Joint meeting - SERA-IEG-6, NEC-1007, NCR-13

September 13-15, 2004

SERA-IEG-6 Participants - See 2004 participant list at www.clemson.edu/agsrvlb/sera6

Monday, September 13, 2004
1:00 p.m.

The meeting was called to order by NEC-1007 chair, Tom Morris, University of Connecticut. Tom welcomed the group and introduced the keynote speaker, Karl Glasener, Director of Science Policy, ASA-CSSA-SSSA. Dr. Glasener's topic was scientists and policy developments and talked about a goal of uniting the agricultural community. His contact information is kglasener@agronomy.com

Tom Morris presented a summary of a survey of the Nutrient Management Code 590 and state regulations for nutrient management. The frequency of soil testing and manure testing was discussed. The survey was prepared by Charles Mitchell, Auburn Univ., Antonio Mallarino, Iowa State Univ., Don Horneck, Oregon State Univ., Keith Reid, Ontario Ministry of Agric. Food and Rural Affairs, and Tom Morris.

Keith Reid presented a summary of Ontario's regulations. Code 590 doesn't apply - have individual province standards.

Robert Miller, Colorado State University discussed the PAP pilot program in the western states and related issues about nutrient management planning and soil testing.

The group disbanded and met at 6:00 p.m. for a banquet at Townsend Hall Commons, UD College of Agriculture and Natural Resources. The social hour was sponsored by Spectro Analytical. Representatives: Mark Grey and Bob Dussich. The group was welcomed by Tom Sims, Associate Dean, UD College of Ag and Natural Resources. The dinner was followed by a presentation by George Chaloupka, Univ of Delaware, regarding the early years of the Delmarva Poultry Industry.

Tuesday, September 14, 2004
8:00 a.m.

The joint group disbanded for individual group sessions.

The SERA-IEG-6 session was called to order by Ray Campbell. Ray introduced Bob Westerman, administrative advisor, who gave the administrative report. Dr. Westerman reported that the group project expires in 2007. He talked about activity with multi-state projects and reported the adoption of a uniform naming system for the group which will become Southern Coordinating Committee.

Some discussion included assigning Charles Mitchell, David Hardy, and Kathy Moore to work on getting the old publications on the web. David will also check into putting the plant sufficiency document in pdf format.

Morteza Mozaffari, University of Arkansas, reported on the restructuring of the University of Arkansas's soil testing program. Changes included extraction method, reporting units, recommendations, reporting format, and report delivery. Plan to implement July 2005.

Hugh Savoy presented information regarding soil fertility problems observed in corn, wheat, soybean, and tobacco production. Also reported on boron fertilization studies in western Tennessee and nutrient deficiencies in animals with regards to forage quality.

Business Session

Status of Bulletins and Fact Sheets:

Hugh Savoy reported that reviewers have bulletin 190 and we should have approval this fall.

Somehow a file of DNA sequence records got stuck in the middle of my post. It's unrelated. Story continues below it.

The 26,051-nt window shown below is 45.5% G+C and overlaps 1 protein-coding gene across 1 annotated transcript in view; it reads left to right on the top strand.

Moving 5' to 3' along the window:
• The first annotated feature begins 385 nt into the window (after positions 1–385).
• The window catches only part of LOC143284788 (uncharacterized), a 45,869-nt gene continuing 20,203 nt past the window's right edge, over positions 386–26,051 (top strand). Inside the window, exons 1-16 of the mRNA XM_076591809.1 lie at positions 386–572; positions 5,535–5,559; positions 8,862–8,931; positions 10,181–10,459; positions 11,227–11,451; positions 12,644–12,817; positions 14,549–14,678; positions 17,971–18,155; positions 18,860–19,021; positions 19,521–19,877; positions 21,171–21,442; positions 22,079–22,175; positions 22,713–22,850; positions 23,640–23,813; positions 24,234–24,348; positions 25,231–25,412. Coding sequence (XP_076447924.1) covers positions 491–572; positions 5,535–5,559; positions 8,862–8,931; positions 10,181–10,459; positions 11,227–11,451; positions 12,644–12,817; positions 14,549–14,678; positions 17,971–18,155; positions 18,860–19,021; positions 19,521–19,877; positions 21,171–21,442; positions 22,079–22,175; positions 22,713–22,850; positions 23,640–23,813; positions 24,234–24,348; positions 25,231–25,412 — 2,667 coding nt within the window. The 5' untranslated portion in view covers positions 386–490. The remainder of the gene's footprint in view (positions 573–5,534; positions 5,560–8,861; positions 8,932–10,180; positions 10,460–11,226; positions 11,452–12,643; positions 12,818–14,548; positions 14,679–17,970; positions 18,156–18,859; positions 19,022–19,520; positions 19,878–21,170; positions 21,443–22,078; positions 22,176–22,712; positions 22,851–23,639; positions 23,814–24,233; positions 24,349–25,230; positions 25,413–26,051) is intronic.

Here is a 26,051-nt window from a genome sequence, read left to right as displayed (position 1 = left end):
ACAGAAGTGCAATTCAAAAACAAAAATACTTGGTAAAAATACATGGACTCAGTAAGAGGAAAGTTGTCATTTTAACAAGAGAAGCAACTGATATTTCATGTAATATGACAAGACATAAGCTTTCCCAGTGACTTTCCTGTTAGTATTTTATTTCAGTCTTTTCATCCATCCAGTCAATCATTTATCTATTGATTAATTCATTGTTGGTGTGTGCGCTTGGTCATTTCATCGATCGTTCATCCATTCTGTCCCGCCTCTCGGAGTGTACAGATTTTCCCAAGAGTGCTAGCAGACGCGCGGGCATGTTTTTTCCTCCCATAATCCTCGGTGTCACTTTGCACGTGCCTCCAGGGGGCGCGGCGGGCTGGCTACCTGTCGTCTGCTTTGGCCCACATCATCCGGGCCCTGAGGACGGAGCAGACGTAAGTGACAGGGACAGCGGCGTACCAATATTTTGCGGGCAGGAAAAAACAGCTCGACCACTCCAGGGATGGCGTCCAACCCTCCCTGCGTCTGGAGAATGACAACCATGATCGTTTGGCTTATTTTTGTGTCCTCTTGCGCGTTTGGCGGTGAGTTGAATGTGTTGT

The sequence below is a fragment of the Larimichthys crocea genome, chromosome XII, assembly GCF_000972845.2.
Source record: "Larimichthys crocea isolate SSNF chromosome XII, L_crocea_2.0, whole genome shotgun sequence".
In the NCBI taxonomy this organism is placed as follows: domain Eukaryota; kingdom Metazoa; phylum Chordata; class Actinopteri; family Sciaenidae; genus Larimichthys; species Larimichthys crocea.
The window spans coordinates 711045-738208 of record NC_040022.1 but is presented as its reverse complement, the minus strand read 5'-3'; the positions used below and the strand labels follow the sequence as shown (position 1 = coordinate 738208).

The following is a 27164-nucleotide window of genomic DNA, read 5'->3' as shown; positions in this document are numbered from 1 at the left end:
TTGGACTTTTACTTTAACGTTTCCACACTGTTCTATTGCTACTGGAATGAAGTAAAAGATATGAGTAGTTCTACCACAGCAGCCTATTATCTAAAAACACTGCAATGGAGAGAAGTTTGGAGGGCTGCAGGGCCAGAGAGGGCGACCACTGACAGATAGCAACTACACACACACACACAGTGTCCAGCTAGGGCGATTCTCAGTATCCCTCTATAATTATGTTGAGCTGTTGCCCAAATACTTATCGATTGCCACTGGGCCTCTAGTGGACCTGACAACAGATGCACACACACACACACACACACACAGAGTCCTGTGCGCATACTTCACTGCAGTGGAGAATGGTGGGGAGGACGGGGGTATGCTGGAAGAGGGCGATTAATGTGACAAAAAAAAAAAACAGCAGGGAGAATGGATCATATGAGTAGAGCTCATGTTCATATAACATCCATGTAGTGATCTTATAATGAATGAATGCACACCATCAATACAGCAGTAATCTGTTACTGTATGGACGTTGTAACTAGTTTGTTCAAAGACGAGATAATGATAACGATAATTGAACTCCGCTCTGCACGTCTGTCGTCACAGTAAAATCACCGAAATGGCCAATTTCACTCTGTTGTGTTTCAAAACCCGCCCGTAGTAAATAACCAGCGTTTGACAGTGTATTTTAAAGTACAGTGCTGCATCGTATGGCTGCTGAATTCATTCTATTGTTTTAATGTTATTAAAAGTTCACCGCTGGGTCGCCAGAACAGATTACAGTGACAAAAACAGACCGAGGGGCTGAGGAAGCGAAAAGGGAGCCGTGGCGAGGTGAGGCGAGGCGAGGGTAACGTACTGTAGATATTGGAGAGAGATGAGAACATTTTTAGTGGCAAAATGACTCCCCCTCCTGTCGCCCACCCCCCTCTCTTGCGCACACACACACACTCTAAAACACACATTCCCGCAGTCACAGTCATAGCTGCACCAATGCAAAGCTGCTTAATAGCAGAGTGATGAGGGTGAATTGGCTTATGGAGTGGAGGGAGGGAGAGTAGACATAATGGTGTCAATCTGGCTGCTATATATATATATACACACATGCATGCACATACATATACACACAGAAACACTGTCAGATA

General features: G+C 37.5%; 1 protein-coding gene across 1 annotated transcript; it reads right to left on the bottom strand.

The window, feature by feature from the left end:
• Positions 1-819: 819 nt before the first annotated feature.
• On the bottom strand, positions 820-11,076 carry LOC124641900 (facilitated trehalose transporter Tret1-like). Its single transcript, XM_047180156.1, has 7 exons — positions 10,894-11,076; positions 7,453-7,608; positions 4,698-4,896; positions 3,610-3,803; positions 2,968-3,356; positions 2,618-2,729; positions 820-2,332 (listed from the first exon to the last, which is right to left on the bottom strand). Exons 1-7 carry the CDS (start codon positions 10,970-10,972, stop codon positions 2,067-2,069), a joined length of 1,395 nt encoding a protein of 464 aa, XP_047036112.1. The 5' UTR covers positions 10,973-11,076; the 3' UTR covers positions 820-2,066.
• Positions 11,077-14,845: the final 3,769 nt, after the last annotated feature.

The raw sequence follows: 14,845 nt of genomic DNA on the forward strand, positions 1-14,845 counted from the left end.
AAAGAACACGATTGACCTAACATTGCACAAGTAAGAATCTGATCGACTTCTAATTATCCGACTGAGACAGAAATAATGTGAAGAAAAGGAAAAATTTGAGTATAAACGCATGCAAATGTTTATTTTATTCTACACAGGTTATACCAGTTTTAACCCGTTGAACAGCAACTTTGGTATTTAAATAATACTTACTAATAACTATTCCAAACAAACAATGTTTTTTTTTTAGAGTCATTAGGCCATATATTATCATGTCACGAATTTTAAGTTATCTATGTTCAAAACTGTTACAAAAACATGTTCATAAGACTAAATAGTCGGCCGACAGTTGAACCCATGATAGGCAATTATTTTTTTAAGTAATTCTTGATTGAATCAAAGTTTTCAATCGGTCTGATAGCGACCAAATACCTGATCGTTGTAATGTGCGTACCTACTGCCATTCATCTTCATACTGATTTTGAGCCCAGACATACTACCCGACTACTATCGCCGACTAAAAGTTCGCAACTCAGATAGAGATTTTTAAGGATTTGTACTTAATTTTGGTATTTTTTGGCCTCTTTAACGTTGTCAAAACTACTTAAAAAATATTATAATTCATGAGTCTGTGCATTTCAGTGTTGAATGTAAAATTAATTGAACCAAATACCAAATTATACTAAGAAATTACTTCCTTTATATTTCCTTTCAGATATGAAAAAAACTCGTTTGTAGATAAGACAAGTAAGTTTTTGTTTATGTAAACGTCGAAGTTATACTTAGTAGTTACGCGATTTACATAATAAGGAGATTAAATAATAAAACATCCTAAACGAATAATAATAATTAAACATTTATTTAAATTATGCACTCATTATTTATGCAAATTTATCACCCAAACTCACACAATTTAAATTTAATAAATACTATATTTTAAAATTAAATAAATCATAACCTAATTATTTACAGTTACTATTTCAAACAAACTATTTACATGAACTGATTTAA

Charles Mitchell reported that he would write the bulk of the cotton bulletin along with Carl Crozier and Glen Harris.
Nancy Wolf reported that the manure bulletin is complete and on the web.
Nancy volunteered to prepare a fact sheet comparing the animal waste soluble phosphorus methods.
The M3 vs. M1 conversion fact sheet (Frank Sikora) has been submitted for review. It was recommended to incorporate reviews and proceed with publishing.
Hugh Savoy and David Hardy will coordinate the CEC survey and methods fact sheet.
No update on the fact sheet regarding quantification of differences of ICP vs. colorimetric phosphorus.
Ray Campbell will work on a report regarding the deficiency symptoms of crops in the southern region.

New Publications:

Paul Vendrell will put David Kissel's pH study in fact sheet formats for the web with David's approval.
Debbie Joines and Paul Vendrell will work on an animal and plant production requirements fact sheet.

New Business:

A motion was made, seconded, and carried to accept two drafted resolutions regarding quality assurance programs and the mission of the group. The resolutions will be finalized through the group list serve discussion, posted to the web, and submitted to NAPT and MAP committees.

Election of New Secretary
Rao Mylavarapu was elected for a two year term as the incoming secretary.

A thanks was given to Ray Campbell for his work as an officer. The meeting was turned over to the new chair, Hugh Savoy.

Due to time limitations, the individual state reports were not given during the meeting, however reports submitted in writing will be included below.

The next annual meeting is to be held in Oklahoma.

The SERA-IEG-6 meeting was adjourned at 12:00 noon

Following the individual meetings, the joint group took a field trip to the Delaware Department of Agriculture (Ag Compliance Laboratory and Nutrient Management Program) and the Perdue Farms Poultry Litter Pelletizing Plant.

Wednesday, September 15, 2004
8:00 a.m.

Tom Sims, University of Delaware, spoke on the phosphorus saturation ratio and establishing environmental thresholds for soil phosphorus. In conclusion, an approach that includes soil remediation should be adopted.